Microchip Technology, through its Silicon Storage Technology subsidiary, is helping with the development of this platform by supplying an evaluation system for its SuperFlash memBrain neuromorphic memory solution. The solution is based on Microchip’s industry-proven NVM SuperFlash technology and optimised to perform VMM for neural networks via an analog in-memory compute approach.
The memBrain technology evaluation kit is created to allow IHWK to demonstrate the absolute power efficiency of its neuromorphic computing platform for running inferencing algorithms at the edge. The goal is to develop an ultra-low-power APU for applications such as generative AI models, autonomous cars, medical diagnosis, voice processing, security/surveillance and commercial drones.
As existing neural net models for edge inference may require 50 million or more synapses (weights) for processing, having enough bandwidth for the off-chip DRAM needed by purely digital solutions becomes demanding, producing a bottleneck for neural net computing that throttles overall compute power. In contrast, the memBrain solution stores synaptic weights in the on-chip floating gate in ultra-low-power sub-threshold mode and utilises the same memory cells to perform the computations – offering considerable improvements in power efficiency and system latency. Compared to conventional digital DSP and SRAM/DRAM-based approaches, it delivers 10 to 20 times lower power usage per inference decision and can greatly decrease the overall BoM.
To develop the APU, IHWK is also working with the Korea Advanced Institute of Science and Technology (KAIST), Daejeon, for device development and Yonsei University, Seoul, for device design assistance.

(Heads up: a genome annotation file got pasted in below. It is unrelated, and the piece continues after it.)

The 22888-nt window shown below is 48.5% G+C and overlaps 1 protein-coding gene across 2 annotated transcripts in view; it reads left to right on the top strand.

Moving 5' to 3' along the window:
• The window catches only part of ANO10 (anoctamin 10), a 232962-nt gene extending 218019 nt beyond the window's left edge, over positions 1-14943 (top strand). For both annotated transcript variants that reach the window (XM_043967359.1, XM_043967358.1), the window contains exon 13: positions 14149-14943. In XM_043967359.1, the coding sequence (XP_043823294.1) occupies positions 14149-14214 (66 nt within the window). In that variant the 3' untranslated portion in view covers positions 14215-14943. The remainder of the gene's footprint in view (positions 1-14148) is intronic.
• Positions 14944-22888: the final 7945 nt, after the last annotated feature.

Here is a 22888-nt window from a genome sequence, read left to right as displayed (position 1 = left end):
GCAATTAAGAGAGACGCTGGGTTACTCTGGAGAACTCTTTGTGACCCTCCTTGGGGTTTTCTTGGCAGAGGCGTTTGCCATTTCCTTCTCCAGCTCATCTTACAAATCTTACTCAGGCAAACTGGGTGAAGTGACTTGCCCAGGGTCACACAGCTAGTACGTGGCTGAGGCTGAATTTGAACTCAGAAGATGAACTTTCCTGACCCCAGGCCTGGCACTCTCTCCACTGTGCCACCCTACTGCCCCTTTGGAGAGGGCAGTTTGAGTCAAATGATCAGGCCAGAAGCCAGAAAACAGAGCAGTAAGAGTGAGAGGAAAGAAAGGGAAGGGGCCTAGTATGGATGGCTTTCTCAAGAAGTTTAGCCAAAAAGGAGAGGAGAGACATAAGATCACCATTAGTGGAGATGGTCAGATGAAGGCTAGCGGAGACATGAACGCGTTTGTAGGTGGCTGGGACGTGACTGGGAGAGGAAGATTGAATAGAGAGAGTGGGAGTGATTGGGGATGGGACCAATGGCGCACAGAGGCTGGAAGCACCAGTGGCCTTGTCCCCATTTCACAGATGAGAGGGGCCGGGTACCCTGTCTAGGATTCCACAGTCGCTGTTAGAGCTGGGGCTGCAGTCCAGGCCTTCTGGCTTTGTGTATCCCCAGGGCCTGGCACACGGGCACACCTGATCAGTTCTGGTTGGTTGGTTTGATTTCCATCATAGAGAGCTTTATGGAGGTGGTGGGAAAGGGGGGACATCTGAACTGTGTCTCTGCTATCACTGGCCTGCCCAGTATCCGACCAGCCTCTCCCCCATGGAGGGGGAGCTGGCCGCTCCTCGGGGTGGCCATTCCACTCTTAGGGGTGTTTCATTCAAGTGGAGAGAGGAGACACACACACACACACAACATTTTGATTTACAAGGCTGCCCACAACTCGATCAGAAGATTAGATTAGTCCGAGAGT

The final APU is anticipated to optimise system-level algorithms for inferencing and operate between 20-80 TeraOPS per Watt, the best performance obtainable for a computing-in-memory solution designed for battery-powered devices.
“By using proven NVM rather than alternative off-chip memory solutions to perform neural network computation and store weights, Microchip’s memBrain computing-in-memory technology is poised to eliminate the massive data communications bottlenecks otherwise associated with performing AI processing at the network’s edge,” said Mark Reiten, vice president of SST, Microchip’s licensing business unit. “Working with IHWK, the universities, and early adopter customers is a great opportunity to further prove our technology for neural processing and advance our involvement in the AI space by engaging with a leading R&D company in Korea.”
“Korea is an important hotspot for AI semiconductor development,” said Sanghoon Yoon, IHWK branch manager. “Our experts on nonvolatile and emerging memory have validated that Microchip’s memBrain product based on proven NVM technology is the best option when it comes to creating in-memory computing systems.”
Permanently storing neural models inside the solution’s processing element also helps instant-on functionality for real-time neural network processing. IHWK is leveraging SuperFlash memory’s floating gate cells’ nonvolatility to attain a new benchmark in low-power edge computing devices supporting ML inference employing advanced ML models.